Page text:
Functions of receptor activator of NF-κB ligand (RANKL) and its receptors, RANK and OPG, are evolutionarily conserved
Sutton, Kate Maurice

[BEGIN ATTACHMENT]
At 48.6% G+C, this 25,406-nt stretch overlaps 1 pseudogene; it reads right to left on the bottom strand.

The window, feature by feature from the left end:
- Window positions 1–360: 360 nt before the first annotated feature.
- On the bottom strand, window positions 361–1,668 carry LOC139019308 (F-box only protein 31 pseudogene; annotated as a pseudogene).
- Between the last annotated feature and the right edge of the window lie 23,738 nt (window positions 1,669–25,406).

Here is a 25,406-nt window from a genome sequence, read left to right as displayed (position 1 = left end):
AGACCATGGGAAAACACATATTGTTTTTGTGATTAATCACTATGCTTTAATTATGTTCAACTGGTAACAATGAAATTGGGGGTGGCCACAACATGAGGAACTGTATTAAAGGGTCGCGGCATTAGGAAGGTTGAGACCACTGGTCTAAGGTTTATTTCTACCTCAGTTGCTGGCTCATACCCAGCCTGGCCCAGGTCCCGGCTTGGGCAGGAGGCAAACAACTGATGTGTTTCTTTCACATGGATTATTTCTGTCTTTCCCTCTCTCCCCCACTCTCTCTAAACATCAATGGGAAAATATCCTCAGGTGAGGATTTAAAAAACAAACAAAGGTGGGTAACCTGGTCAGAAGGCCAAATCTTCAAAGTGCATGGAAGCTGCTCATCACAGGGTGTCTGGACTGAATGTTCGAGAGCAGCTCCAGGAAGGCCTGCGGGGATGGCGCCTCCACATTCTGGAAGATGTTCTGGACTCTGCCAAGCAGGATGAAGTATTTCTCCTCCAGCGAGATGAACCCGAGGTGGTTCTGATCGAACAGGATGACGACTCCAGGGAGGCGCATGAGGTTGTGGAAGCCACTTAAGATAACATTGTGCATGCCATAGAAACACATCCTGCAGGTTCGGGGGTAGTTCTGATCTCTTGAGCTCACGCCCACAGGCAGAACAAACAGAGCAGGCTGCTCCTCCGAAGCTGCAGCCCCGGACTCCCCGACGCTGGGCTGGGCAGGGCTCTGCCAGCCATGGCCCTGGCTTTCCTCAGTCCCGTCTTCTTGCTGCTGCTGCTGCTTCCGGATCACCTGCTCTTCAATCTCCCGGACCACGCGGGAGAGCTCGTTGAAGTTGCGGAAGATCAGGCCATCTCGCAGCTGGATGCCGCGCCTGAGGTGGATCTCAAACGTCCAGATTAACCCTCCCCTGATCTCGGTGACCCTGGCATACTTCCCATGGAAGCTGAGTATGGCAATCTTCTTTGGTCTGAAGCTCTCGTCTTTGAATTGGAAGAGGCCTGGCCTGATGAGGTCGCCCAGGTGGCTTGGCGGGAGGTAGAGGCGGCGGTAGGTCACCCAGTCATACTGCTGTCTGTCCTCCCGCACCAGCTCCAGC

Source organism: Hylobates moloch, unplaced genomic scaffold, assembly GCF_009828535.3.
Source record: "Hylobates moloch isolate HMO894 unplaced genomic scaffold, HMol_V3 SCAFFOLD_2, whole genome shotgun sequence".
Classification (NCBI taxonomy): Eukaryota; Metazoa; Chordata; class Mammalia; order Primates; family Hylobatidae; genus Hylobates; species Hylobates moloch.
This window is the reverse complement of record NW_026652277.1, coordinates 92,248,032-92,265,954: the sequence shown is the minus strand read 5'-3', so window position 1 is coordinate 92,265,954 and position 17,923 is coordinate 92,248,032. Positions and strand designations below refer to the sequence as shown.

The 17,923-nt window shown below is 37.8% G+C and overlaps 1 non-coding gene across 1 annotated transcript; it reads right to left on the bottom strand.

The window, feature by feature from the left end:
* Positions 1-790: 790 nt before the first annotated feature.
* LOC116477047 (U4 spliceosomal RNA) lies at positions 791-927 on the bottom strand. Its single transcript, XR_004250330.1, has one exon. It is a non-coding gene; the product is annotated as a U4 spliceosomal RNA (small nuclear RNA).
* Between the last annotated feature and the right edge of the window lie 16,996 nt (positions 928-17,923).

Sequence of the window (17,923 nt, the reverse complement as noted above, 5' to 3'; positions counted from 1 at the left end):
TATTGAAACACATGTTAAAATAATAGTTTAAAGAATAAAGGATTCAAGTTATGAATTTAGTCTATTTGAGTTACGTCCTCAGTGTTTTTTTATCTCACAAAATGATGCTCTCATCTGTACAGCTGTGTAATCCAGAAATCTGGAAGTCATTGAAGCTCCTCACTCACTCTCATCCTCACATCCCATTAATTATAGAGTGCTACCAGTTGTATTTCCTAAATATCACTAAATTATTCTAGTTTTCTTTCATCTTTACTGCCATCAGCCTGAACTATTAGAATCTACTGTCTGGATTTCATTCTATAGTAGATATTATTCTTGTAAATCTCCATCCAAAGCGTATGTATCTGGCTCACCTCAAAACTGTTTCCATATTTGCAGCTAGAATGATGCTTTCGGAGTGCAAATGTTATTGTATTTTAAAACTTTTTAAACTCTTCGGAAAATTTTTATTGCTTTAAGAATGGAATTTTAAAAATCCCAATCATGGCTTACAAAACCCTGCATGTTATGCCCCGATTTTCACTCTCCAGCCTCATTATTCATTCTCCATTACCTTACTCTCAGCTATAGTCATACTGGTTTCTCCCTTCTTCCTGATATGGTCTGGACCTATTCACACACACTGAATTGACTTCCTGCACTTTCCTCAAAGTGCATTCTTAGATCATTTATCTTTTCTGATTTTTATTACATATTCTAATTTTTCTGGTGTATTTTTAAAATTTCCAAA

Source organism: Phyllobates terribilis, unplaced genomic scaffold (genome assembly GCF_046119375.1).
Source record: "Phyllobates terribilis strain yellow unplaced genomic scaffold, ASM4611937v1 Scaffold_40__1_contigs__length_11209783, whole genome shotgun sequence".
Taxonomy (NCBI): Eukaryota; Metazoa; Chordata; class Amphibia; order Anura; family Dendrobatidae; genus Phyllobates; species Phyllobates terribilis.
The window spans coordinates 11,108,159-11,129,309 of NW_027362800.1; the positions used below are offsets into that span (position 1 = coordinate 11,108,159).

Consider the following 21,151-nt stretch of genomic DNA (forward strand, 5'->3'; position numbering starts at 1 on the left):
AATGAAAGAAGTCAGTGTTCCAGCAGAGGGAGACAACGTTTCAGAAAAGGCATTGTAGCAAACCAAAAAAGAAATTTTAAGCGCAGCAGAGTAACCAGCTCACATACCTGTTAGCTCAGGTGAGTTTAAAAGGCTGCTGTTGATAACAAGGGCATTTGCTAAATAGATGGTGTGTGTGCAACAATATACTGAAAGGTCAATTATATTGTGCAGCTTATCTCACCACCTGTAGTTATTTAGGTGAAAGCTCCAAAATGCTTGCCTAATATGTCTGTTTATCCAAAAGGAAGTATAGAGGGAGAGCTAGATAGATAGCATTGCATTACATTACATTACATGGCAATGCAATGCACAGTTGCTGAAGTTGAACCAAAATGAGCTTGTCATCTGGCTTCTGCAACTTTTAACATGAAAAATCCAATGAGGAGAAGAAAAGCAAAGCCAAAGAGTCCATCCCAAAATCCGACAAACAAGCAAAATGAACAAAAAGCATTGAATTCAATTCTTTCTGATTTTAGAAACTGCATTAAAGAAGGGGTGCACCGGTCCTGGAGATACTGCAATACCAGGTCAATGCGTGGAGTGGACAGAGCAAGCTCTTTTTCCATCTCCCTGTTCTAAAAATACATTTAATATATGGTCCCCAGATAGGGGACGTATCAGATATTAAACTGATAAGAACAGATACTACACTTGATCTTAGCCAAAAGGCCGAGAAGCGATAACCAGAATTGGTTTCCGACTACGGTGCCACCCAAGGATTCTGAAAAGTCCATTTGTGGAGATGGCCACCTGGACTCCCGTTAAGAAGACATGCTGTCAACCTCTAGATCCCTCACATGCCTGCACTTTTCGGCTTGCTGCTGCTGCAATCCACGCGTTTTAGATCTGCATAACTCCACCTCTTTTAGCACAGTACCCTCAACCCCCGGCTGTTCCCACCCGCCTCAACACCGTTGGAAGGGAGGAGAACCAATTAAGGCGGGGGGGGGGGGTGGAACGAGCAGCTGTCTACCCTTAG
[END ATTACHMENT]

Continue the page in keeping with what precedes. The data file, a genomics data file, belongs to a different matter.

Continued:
The tumour necrosis factor (TNF) superfamily is a group of cytokines that orchestrate a variety of functions, both in the development of the architecture of immune organs and of the immune response. The mammalian TNF superfamily consists of 19 ligands and 29 receptors, whereas in the chicken only 10 ligands and 15 receptors are present. Chickens do not develop lymph nodes, possibly due to the absence of the lymphotoxin genes (TNF superfamily members) in their genome. New members of the chicken TNF superfamily have recently been identified in the genome, namely chicken receptor activator of NF-κB ligand (chRANKL), its signalling receptor, chRANK, and its decoy receptor, osteoprotegerin (chOPG). In mammals, RANKL and RANK are transmembrane proteins expressed on the surface of Th1 cells and mature dendritic cells (DC), respectively. OPG is expressed as a soluble protein from osteoblasts and DC, regulating the interaction between RANKL and RANK. To investigate the bioactivity of this triad of molecules, the extracellular soluble domains of chRANKL and chRANK and full-length chOPG were identified and cDNAs cloned. ChRANKL, chRANK and chOPG mRNA are ubiquitously expressed across non-lymphoid and lymphoid tissues and immune cells in the chicken. Similar to mammals, chRANK and chOPG mRNA expression levels are upregulated in mature bone marrow-derived DC (BMDC). ChRANKL transcription is regulated by Ca2+-mobilisation and is further enhanced by the activation of the protein kinase C pathway, as seen in mammals. The biological activities of chRANKL, chRANK and chOPG were investigated by the production of recombinant soluble fusion proteins. The extracellular, TNF-homology, domain of chRANKL (schRANKL) was sub-cloned into a modified pCI-neo vector expressing an in-frame isoleucine zipper to encourage trimer formation. FLAG-tagged schRANKL produced in COS-7 cells predominantly forms homotrimers and chOPG is expressed as homodimers, both signatures of their mammalian TNF superfamily orthologues. SchRANKL enhances the mRNA expression levels of pro-inflammatory cytokines in mature BMDC and BM-derived macrophages (BMDM). Pre-incubation with soluble chRANK-Fc or chOPG-Fc blocked the schRANKL-mediated increase in pro-inflammatory cytokine mRNA expression levels in BMDC. Expression of surface markers on BMDC and BMDM were not affected by schRANKL treatment. SchRANKL enhances the survival rates of BMDC and BMDM and can drive osteoclast differentiation from monocyte/macrophage progenitor cells. The chRANKL signalling receptor, chRANK, does not contain an intracellular catalytic domain but requires the binding of intracellular TNF receptor-associated factors (TRAF) to initiate signalling. TRAFs are a family of seven proteins (TRAF1-7) grouped due to their highly conserved RING domains, zinc finger domains, TRAF-N and TRAF-C domains. ChRANK possesses four of the five TRAF peptide-binding motifs found in mammalian RANK. The “missing” chRANK TRAF peptide-binding motif is TRAF6-specific, a vital protein for RANKL-mediated osteoclastogenesis. All seven members of the mammalian TRAF family are present in the chicken genome. To investigate the conservation of RANK-specific TRAF signalling proteins, chicken TRAF2 (chTRAF2), chTRAF5, chTRAF6 and a newly found member, chTRAF7, were identified and their cDNAs cloned. ChTRAF5, chTRAF6 and chTRAF7 had mRNA expression patterns, in non-lymphoid and lymphoid tissues and in a number of immune cells, similar to their orthologues in mammals. Interestingly, chTRAF2 has two variants, the full-length chTRAF2 and a novel isoform (chTRAF2S) lacking exon 4. ChTRAF2S lacks a portion of zinger finger one, all of zinc finger two and a portion of zinc finger three, producing a protein with a hybrid of zinc fingers 1 and 3 and intact zinc fingers 4 and 5. RT-PCR analyses indicated differential expression of both of the chTRAF2 isoforms in a number of non-lymphoid and lymphoid tissues, splenocyte subsets and in a kinetic study of ConA-stimulated splenocytes. ChTRAF2S is biologically active compared to chTRAF2, inducing higher levels of NF-κB activation. Co-transfections indicate that chTRAF2 may regulate chTRAF2S bioactivity as no synergistic effect was identified when cells were transfected with both isoforms. Knowledge gained from this study will help work to further dissect the interactions between chRANKL-expressing T cells and chRANK-expressing DC to drive Th1 immune responses and to understand how the chicken mounts an effective immune response while expressing a minimal essential repertoire of the TNF superfamily.